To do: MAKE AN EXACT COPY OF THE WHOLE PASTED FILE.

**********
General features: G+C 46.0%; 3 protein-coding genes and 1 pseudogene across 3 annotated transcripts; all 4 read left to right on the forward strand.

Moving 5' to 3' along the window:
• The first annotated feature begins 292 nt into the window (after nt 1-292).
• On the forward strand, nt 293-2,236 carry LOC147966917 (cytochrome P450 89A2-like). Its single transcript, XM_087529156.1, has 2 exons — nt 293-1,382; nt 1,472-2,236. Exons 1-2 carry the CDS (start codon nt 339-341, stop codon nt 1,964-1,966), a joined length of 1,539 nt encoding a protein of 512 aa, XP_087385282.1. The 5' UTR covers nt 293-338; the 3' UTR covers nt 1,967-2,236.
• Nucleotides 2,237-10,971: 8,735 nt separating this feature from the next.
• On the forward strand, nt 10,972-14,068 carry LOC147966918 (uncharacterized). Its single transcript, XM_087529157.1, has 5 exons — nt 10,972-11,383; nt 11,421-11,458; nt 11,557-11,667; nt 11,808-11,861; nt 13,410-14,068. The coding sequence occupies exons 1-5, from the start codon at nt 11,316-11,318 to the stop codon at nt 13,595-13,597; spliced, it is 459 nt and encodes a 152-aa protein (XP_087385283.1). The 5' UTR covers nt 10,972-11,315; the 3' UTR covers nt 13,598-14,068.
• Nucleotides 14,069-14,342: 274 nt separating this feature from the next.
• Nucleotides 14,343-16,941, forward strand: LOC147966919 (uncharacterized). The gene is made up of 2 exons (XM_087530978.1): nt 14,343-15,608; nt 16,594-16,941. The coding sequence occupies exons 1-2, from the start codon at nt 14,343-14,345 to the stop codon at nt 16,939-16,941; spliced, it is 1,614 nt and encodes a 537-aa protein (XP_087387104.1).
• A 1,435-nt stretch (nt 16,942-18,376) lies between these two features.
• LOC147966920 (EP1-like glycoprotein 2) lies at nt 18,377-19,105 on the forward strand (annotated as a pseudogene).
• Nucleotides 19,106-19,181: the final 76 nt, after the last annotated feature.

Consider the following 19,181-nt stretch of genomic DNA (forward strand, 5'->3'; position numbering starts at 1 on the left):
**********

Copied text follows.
General features: G+C 46.0%; 3 protein-coding genes and 1 pseudogene across 3 annotated transcripts; all 4 read left to right on the forward strand.

Moving 5' to 3' along the window:
• The first annotated feature begins 292 nt into the window (after nt 1-292).
• On the forward strand, nt 293-2,236 carry LOC147966917 (cytochrome P450 89A2-like). Its single transcript, XM_087529156.1, has 2 exons — nt 293-1,382; nt 1,472-2,236. Exons 1-2 carry the CDS (start codon nt 339-341, stop codon nt 1,964-1,966), a joined length of 1,539 nt encoding a protein of 512 aa, XP_087385282.1. The 5' UTR covers nt 293-338; the 3' UTR covers nt 1,967-2,236.
• Nucleotides 2,237-10,971: 8,735 nt separating this feature from the next.
• On the forward strand, nt 10,972-14,068 carry LOC147966918 (uncharacterized). Its single transcript, XM_087529157.1, has 5 exons — nt 10,972-11,383; nt 11,421-11,458; nt 11,557-11,667; nt 11,808-11,861; nt 13,410-14,068. The coding sequence occupies exons 1-5, from the start codon at nt 11,316-11,318 to the stop codon at nt 13,595-13,597; spliced, it is 459 nt and encodes a 152-aa protein (XP_087385283.1). The 5' UTR covers nt 10,972-11,315; the 3' UTR covers nt 13,598-14,068.
• Nucleotides 14,069-14,342: 274 nt separating this feature from the next.
• Nucleotides 14,343-16,941, forward strand: LOC147966919 (uncharacterized). The gene is made up of 2 exons (XM_087530978.1): nt 14,343-15,608; nt 16,594-16,941. The coding sequence occupies exons 1-2, from the start codon at nt 14,343-14,345 to the stop codon at nt 16,939-16,941; spliced, it is 1,614 nt and encodes a 537-aa protein (XP_087387104.1).
• A 1,435-nt stretch (nt 16,942-18,376) lies between these two features.
• LOC147966920 (EP1-like glycoprotein 2) lies at nt 18,377-19,105 on the forward strand (annotated as a pseudogene).
• Nucleotides 19,106-19,181: the final 76 nt, after the last annotated feature.

Consider the following 19,181-nt stretch of genomic DNA (forward strand, 5'->3'; position numbering starts at 1 on the left):